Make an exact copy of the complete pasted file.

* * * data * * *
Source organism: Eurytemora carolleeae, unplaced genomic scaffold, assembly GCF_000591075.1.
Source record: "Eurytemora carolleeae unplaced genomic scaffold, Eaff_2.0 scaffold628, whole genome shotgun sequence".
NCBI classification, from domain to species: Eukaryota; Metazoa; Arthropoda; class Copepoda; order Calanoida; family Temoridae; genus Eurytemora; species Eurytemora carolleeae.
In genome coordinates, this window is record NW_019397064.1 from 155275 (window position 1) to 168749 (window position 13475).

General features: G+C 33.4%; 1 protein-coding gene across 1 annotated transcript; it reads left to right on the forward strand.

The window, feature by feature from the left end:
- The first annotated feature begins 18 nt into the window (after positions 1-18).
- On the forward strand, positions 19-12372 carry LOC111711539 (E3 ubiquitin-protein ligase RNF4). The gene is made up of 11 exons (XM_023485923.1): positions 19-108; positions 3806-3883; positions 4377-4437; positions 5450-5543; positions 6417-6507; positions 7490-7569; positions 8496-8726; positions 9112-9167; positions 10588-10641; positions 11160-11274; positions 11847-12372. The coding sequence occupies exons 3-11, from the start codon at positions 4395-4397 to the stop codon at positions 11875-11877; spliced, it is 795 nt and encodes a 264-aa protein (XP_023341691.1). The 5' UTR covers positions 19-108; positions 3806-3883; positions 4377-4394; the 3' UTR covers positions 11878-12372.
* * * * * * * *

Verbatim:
Source organism: Eurytemora carolleeae, unplaced genomic scaffold, assembly GCF_000591075.1.
Source record: "Eurytemora carolleeae unplaced genomic scaffold, Eaff_2.0 scaffold628, whole genome shotgun sequence".
NCBI classification, from domain to species: Eukaryota; Metazoa; Arthropoda; class Copepoda; order Calanoida; family Temoridae; genus Eurytemora; species Eurytemora carolleeae.
In genome coordinates, this window is record NW_019397064.1 from 155275 (window position 1) to 168749 (window position 13475).

General features: G+C 33.4%; 1 protein-coding gene across 1 annotated transcript; it reads left to right on the forward strand.

The window, feature by feature from the left end:
- The first annotated feature begins 18 nt into the window (after positions 1-18).
- On the forward strand, positions 19-12372 carry LOC111711539 (E3 ubiquitin-protein ligase RNF4). The gene is made up of 11 exons (XM_023485923.1): positions 19-108; positions 3806-3883; positions 4377-4437; positions 5450-5543; positions 6417-6507; positions 7490-7569; positions 8496-8726; positions 9112-9167; positions 10588-10641; positions 11160-11274; positions 11847-12372. The coding sequence occupies exons 3-11, from the start codon at positions 4395-4397 to the stop codon at positions 11875-11877; spliced, it is 795 nt and encodes a 264-aa protein (XP_023341691.1). The 5' UTR covers positions 19-108; positions 3806-3883; positions 4377-4394; the 3' UTR covers positions 11878-12372.